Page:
Dong-shik stands on the ledge of his company’s future building, but he stumbles backward, too afraid to jump. He spots a car on the ground which wasn’t there before, and worried about being spotted, he convinces himself to live another day.

The car below belongs to the bathroom killer, who currently gets ready to finish what he started. He takes out a diary and adds a new entry detailing today’s event in a mirrored writing style. Still alive, the homeless man begs for his life as the killer takes his thumbprint for his diary.

On his way out, Dong-shik hears the homeless man, and inches his way towards the noise. Right then, the homeless man swipes the diary from the killer’s hand and sends it flying towards Dong-shik’s feet. Hiding behind some building materials, Dong-shik sees the killer and makes eye contact with the homeless man who pleads with him to save his life.

Unaware of their audience, the killer snaps the homeless man’s arm, and gets up to retrieve his diary. As he approaches Dong-shik’s hiding spot, Dong-shik instinctively moves backward, but the uneven ground makes him trip and knock over the pipes. Fortunately, Dong-shik escapes before the killer sees him, but now his presence is known.

Still looking for the homeless man, Bo-kyung drives around the neighborhood and fails to notice Dong-shik run into the street. The car slams into Dong-shik, sending him flying through the air, and his phone slips out of his grasp and falls in the sewers. Dong-shik tumbles on the ground and hits his head on a fire hydrant.

Dong-shik manages to survive the ordeal, and the two flustered officers help him into their car. Down the street, the killer watches them leave, and luckily for the killer (and bad for everyone else), the police are too busy to notice the creepy looking hooded-figure trying to hid behind a thin tree.

With his secret in danger, the killer arrives at an emergency room, but all he finds is an empty bed. Meanwhile, Dong-shik wakes up in the hospital and sees Bo-kyung and Taek-soo staring down at him. They wonder how he’s feeling, but to their shock, Dong-shik doesn’t remember his name.

The doctor tells them that he has retrograde amnesia, which means he can’t remember his past, including the accident. Bo-kyung jumps at the chance to spin the story in her favor, and old habits die hard as Dong-shik apologizes for causing the officers trouble.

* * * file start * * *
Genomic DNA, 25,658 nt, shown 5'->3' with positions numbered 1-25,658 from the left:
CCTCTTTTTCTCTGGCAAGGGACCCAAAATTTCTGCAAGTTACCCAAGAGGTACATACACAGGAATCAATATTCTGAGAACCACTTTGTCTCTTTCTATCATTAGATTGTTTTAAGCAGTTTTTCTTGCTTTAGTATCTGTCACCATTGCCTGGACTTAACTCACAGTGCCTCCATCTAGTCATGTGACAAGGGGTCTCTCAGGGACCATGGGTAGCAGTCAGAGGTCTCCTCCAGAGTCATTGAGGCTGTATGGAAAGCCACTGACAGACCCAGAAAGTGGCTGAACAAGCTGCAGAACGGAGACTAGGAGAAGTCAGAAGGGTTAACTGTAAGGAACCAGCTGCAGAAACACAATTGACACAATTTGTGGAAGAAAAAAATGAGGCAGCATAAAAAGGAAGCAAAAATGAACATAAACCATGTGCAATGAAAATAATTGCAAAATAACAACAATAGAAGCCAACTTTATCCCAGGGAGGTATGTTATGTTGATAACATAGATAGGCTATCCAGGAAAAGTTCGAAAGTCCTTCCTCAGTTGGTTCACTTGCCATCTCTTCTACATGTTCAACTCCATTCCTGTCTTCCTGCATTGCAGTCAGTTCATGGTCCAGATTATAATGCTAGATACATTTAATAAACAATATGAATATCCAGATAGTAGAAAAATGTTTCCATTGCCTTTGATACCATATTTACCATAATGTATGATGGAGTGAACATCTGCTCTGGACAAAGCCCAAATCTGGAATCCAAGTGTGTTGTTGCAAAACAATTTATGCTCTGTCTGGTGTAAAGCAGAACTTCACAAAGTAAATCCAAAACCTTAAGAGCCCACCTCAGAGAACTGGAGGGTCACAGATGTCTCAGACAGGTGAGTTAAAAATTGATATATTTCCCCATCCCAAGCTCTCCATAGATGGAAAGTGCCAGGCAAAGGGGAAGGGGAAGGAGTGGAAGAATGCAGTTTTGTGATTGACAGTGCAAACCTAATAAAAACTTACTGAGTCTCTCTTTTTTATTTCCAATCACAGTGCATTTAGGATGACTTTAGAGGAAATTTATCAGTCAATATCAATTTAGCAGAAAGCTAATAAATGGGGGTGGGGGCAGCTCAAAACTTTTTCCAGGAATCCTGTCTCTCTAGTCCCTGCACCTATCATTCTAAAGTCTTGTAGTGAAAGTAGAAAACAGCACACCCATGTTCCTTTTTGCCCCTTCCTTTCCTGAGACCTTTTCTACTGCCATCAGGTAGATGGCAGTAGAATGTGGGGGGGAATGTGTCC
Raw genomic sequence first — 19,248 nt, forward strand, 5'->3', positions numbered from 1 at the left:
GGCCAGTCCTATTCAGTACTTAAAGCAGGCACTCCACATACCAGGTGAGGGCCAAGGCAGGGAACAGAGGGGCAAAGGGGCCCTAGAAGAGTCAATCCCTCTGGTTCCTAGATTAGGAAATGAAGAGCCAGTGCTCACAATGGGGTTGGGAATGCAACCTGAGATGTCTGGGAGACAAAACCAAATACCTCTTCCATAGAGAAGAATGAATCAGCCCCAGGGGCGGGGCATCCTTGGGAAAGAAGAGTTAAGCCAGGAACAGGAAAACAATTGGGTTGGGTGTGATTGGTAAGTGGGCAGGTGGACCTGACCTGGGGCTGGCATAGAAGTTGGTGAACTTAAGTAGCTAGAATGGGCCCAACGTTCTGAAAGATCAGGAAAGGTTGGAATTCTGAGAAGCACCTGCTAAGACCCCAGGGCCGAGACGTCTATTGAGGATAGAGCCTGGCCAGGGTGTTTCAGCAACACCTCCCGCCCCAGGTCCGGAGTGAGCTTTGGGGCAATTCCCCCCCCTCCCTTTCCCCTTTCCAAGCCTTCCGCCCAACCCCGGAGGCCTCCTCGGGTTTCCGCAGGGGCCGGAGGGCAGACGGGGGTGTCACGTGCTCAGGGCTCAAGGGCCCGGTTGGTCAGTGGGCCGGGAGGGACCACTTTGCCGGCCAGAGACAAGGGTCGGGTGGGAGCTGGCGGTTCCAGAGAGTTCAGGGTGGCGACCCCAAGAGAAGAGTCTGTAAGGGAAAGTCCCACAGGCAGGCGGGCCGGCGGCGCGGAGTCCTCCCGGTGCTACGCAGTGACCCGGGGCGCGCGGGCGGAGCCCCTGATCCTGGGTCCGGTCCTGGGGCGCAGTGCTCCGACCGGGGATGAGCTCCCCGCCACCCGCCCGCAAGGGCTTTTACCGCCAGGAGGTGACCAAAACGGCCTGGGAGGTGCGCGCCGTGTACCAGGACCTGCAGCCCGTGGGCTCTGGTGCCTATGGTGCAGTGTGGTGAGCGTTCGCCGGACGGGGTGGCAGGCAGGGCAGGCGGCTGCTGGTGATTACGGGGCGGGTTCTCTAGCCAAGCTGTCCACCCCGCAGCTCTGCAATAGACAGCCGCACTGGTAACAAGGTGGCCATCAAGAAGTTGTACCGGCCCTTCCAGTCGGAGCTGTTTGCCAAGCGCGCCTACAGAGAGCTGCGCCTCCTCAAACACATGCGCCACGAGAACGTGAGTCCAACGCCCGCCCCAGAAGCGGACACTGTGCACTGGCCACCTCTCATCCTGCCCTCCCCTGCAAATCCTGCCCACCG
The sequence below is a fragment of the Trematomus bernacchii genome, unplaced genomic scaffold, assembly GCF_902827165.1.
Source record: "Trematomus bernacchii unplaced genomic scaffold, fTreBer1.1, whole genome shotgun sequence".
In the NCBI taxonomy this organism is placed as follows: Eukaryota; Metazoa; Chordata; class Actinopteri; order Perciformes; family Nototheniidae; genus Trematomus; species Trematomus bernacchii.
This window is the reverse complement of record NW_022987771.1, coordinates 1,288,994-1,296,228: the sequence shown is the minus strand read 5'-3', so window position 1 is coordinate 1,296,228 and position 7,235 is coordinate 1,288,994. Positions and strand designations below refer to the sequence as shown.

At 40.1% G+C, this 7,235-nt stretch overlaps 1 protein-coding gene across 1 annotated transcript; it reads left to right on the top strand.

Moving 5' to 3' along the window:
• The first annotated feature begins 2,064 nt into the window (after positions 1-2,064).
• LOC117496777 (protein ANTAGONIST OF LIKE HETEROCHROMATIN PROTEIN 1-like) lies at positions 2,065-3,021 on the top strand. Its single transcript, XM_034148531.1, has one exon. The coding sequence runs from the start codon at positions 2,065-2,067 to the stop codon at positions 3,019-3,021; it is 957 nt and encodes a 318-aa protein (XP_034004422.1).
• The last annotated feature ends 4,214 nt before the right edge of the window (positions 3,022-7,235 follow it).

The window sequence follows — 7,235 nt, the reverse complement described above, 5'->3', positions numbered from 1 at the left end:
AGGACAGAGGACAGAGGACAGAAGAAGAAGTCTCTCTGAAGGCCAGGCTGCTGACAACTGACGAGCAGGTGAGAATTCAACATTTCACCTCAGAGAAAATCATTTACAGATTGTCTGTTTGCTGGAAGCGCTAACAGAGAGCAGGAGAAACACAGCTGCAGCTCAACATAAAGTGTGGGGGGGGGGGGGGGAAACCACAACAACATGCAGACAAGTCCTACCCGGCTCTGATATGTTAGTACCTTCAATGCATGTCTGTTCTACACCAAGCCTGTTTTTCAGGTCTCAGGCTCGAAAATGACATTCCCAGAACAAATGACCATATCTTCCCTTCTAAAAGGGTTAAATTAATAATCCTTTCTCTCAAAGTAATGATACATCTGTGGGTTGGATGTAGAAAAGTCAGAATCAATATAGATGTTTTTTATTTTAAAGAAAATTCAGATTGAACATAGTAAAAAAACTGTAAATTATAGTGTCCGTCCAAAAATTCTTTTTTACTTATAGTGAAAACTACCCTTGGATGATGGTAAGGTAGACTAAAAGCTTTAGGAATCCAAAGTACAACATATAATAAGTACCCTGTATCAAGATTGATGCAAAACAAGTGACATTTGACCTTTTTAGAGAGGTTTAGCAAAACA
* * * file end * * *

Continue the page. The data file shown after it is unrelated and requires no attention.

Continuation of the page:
Since none of his family members could pick up Dong-shik, Bo-kyung hires a locksmith and brings him home. Afterwards, Taek-soo worries over their lie since Dong-shik could get back his memory and the dashcam probably caught everything anyways. Imaginary Dad pops up to scold her for thinking about destroying evidence, but Bo-kyung shouts at him to stop and asks how she’ll support their family if she doesn’t get promoted.

Imaginary Dad hides his face sheepishly, and Taek-soo hangs his head, thinking that she’s yelling at him. Taek-soo takes out the diary that he found in the backseat, and hands it over to Bo-kyung to do with it as she pleases. Bo-kyung debates over handing in the diary or reading it to get some dirt on Dong-shik, but Imaginary Dad knows she’ll do the right thing…and she does.

She returns the diary to Dong-shik, though it clearly pains her to do so, and she reminds him to remember her kind act if his memories do return. He opens the diary, and seeing the strange writing style, Dong-shik remembers something.

He goes inside before Bo-kyung can read, and takes out a book to explain how Leonardo da Vinci wrote like this, too. The thought of unlocking his memories excites him, but as Dong-shik reads the diary, his smile disappears: according to this, he’s a psychopathic serial killer.

Dong-shik hides the diary from Bo-kyung who doesn’t catch his change in attitude, and she notes his interests much to his nervousness. To his relief, she merely comments on their similar tastes, and leaves without questioning him further.

With the diary as his only clue into his past-self, Dong-shik reads through the horrifying accounts of six murders. He looks online in hopes that his entries are fictitious, but he finds accurate descriptions of the deceased in different news reports–including the earlier case of the elderly lady who committed suicide. The latest murder recorded in the diary is about the homeless man, and images of himself as the killer cause Dong-shik to retch.